What are you working on now?

I’m working on two projects right now. One is a full-length collection which is going to focus heavily on work poems, along with selections from my first two chapbooks. I’m also working on another chapbook, which will feature music-based and pop culture themed poems. It’s a big departure for me and I’m looking forward to finishing that. It’s been a lot of fun writing it!

What advice would you offer to students interested in creative writing?

I would urge them to continue writing outside of school, and to continue to push themselves. Write outside of your comfort zone, experiment with form. Some of my best poems came from prompts in workshops. These are poems I would have never written on my own, had I not gone to a workshop. Writing is not solely a lone experience. Being aware of your larger literary community, by going to readings, and workshops, not only validates your calling, it gives you a sense of belonging. Gaining friendships in the literary community, sharing ideas–it’s so very important to one’s maturity as a poet, developing that supportive network.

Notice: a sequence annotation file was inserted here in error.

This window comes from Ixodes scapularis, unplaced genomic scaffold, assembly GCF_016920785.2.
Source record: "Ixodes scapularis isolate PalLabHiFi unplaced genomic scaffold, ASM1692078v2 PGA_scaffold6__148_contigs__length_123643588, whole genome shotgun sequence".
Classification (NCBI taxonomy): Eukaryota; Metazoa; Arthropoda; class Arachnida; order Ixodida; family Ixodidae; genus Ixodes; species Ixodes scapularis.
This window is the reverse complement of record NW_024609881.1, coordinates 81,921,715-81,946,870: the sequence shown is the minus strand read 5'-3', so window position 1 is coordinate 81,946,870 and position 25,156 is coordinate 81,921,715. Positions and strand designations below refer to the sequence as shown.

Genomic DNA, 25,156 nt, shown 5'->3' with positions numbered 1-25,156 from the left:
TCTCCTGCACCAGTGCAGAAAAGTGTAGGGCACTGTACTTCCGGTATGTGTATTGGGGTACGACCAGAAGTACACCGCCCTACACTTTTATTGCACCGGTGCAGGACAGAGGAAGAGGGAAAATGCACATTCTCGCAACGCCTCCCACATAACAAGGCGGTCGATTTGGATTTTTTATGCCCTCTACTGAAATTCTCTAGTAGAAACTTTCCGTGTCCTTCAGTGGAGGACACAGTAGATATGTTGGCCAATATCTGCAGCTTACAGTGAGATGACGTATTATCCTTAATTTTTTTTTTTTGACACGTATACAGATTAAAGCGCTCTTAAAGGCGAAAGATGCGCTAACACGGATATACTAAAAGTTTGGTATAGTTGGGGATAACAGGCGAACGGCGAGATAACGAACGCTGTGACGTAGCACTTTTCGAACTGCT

What advice would you offer to aspiring chapbook authors?

Take your time with your writing and let others you respect read your manuscript and give you advice. It can be tempting to want to rush off a manuscript to a publisher, but it’s important to be patient and to submit only when you are ready. You’ll save yourself time and money. I also have a rule where I submit the individual poems in a book to journals, before I submit a chapbook for publication. It’s important to have a healthy representation of publication credits for your acknowledgement page. You want to build up that credibility first. It’s as important as writing the poems.